Published: Sun, September 16, 2018
Global News | By Blake Casey

Eliud Kipchoge smashes marathon world record in Berlin

Eliud Kipchoge smashes marathon world record in Berlin

Kipchoge, 33, is the reigning Olympic champion in the marathon and has run the fastest recorded time over 26.2 miles-a blistering 2 hours and 25 seconds- as part of a Nike-sponsored marketing event past year that wasn't a ratified race. Kipruto and Kipsang's times are an indication of how Kipchoge's pace blew the race apart from the outset.

While he certainly benefitted greatly then from a highly controlled environment that featured constant pacing and absolutely flawless conditions- elements that made the run unofficial for record purposes- the time still showed that Kipchoge was a man among boys in the marathon. He broke the record by a minute and seventeen seconds.

"I had great belief that I could achieve this feat and running a sub 2 hours two minutes was simply awesome and I believe I can still go below that with such good conditions", said Kipchoge, adding that he could have posted better times if he went with the pacesetters up to 30km mark.

Things looked to have fallen apart for Kipchoge's world record hopes after 15km.

Top put Kipchoge's new time into context, the last time the marathon world record was beaten by over 30 seconds was when Paul Tergat lowered Khalid Khannouchi's mark to 2:04:26.

Gladys Cherono won the women's race in 2:18:11, a women's record for the Berlin Marathon. "That's what I believed (breaking World Record) and I am happy for it".

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Firmino then had his goal with 53 minutes play to all but seal the result, with Erik Lamela netting a late consolation. Liverpool briefly switched off when Lucas Moura nearly conjured an equaliser with a low shot that cannoned off a post.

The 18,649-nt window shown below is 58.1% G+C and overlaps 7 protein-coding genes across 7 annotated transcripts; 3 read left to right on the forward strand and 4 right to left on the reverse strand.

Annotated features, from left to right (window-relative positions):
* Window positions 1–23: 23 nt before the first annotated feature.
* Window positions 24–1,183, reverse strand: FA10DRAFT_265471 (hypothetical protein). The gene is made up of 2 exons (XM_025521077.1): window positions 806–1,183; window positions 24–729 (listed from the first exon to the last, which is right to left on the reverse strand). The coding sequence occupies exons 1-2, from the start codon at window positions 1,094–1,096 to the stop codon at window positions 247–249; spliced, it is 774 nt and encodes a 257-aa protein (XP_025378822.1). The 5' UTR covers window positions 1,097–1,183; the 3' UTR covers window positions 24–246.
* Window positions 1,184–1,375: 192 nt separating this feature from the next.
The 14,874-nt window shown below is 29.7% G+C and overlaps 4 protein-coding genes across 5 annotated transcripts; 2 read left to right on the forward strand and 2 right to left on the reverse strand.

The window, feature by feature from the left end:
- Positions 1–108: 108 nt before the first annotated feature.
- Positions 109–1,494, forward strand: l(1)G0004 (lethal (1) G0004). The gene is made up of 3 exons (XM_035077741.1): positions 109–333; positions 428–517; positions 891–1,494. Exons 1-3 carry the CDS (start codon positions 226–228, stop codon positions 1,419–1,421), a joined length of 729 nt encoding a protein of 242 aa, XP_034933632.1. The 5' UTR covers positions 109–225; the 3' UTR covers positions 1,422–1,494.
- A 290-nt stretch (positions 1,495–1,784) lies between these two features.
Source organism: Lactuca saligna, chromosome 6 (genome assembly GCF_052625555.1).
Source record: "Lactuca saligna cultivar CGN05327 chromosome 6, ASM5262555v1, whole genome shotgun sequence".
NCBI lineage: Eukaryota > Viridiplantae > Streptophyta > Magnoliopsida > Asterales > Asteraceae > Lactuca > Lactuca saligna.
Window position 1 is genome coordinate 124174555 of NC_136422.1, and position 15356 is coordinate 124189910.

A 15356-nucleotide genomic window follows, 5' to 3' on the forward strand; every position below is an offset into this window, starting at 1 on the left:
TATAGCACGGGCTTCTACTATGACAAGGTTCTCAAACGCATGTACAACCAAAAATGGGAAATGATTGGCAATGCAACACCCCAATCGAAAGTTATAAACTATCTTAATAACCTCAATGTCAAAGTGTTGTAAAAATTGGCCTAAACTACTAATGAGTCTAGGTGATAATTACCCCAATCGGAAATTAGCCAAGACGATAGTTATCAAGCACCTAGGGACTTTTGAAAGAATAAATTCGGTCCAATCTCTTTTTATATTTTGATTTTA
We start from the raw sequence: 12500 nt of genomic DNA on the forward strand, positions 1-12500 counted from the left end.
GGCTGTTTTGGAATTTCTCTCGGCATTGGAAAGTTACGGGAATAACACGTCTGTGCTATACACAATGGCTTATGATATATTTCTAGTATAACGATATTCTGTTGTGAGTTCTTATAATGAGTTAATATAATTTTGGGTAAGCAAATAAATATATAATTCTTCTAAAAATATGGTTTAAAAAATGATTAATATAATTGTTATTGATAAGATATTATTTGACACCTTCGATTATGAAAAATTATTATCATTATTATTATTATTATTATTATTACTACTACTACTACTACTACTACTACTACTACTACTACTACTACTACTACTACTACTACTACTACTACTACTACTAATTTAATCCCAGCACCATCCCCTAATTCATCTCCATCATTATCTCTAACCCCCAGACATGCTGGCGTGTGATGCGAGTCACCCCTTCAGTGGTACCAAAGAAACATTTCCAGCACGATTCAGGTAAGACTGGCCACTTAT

But, at the 30km mark Kipchoge was 52 seconds ahead of WR pace and the magic 2:02:57 mark was within sight again.

The previous track record was set by Mizuki Noguchi of Japan 13 years ago.

The marathon organizers dubbed Kipchoge as the greatest marathoner of all times.

The Kenyans completed their podium sweep with Amos Kipruto in second place more than five minutes later and Kipsang, a former world record holder back in 2013, in third.

He accelerated over the final two kilometres and with his eyes on the finishing line shone the crowd with his infectious smile, striding to cut the tape in a new record time, by a whooping one minute and 18 seconds.

He has notched up 10 wins from the 11 marathons he has raced, winning three times not only in Berlin but also London, with victories in Rio for Olympic gold as well as in Hamburg, Rotterdam and Chicago.

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